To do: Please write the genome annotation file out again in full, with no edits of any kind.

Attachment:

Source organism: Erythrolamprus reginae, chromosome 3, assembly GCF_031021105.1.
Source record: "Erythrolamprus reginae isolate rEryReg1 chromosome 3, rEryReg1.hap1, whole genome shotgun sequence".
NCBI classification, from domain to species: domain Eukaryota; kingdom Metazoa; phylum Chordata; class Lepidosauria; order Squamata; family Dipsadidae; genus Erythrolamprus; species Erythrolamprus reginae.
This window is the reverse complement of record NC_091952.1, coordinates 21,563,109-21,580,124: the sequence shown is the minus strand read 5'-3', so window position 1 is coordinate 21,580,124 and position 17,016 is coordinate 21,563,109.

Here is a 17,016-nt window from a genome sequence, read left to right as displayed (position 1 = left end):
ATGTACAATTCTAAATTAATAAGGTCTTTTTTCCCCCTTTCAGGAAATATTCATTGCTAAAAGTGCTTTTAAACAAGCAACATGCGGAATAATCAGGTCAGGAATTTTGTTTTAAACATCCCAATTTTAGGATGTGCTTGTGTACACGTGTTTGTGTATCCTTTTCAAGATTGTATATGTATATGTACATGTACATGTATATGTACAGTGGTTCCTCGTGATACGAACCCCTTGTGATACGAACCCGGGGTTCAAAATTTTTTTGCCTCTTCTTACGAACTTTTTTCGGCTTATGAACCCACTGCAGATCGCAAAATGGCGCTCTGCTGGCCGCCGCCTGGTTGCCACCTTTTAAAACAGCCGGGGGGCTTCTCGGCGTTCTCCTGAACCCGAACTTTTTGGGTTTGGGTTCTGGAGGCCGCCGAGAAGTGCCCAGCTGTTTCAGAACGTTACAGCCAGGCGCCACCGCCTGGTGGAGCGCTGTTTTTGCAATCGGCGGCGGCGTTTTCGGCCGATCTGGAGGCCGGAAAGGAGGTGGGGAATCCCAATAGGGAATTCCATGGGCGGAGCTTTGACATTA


Source organism: Erythrolamprus reginae, chromosome 3, assembly GCF_031021105.1.
Source record: "Erythrolamprus reginae isolate rEryReg1 chromosome 3, rEryReg1.hap1, whole genome shotgun sequence".
NCBI classification, from domain to species: domain Eukaryota; kingdom Metazoa; phylum Chordata; class Lepidosauria; order Squamata; family Dipsadidae; genus Erythrolamprus; species Erythrolamprus reginae.
This window is the reverse complement of record NC_091952.1, coordinates 21,563,109-21,580,124: the sequence shown is the minus strand read 5'-3', so window position 1 is coordinate 21,580,124 and position 17,016 is coordinate 21,563,109.

Here is a 17,016-nt window from a genome sequence, read left to right as displayed (position 1 = left end):
ATGTACAATTCTAAATTAATAAGGTCTTTTTTCCCCCTTTCAGGAAATATTCATTGCTAAAAGTGCTTTTAAACAAGCAACATGCGGAATAATCAGGTCAGGAATTTTGTTTTAAACATCCCAATTTTAGGATGTGCTTGTGTACACGTGTTTGTGTATCCTTTTCAAGATTGTATATGTATATGTACATGTACATGTATATGTACAGTGGTTCCTCGTGATACGAACCCCTTGTGATACGAACCCGGGGTTCAAAATTTTTTTGCCTCTTCTTACGAACTTTTTTCGGCTTATGAACCCACTGCAGATCGCAAAATGGCGCTCTGCTGGCCGCCGCCTGGTTGCCACCTTTTAAAACAGCCGGGGGGCTTCTCGGCGTTCTCCTGAACCCGAACTTTTTGGGTTTGGGTTCTGGAGGCCGCCGAGAAGTGCCCAGCTGTTTCAGAACGTTACAGCCAGGCGCCACCGCCTGGTGGAGCGCTGTTTTTGCAATCGGCGGCGGCGTTTTCGGCCGATCTGGAGGCCGGAAAGGAGGTGGGGAATCCCAATAGGGAATTCCATGGGCGGAGCTTTGACATTA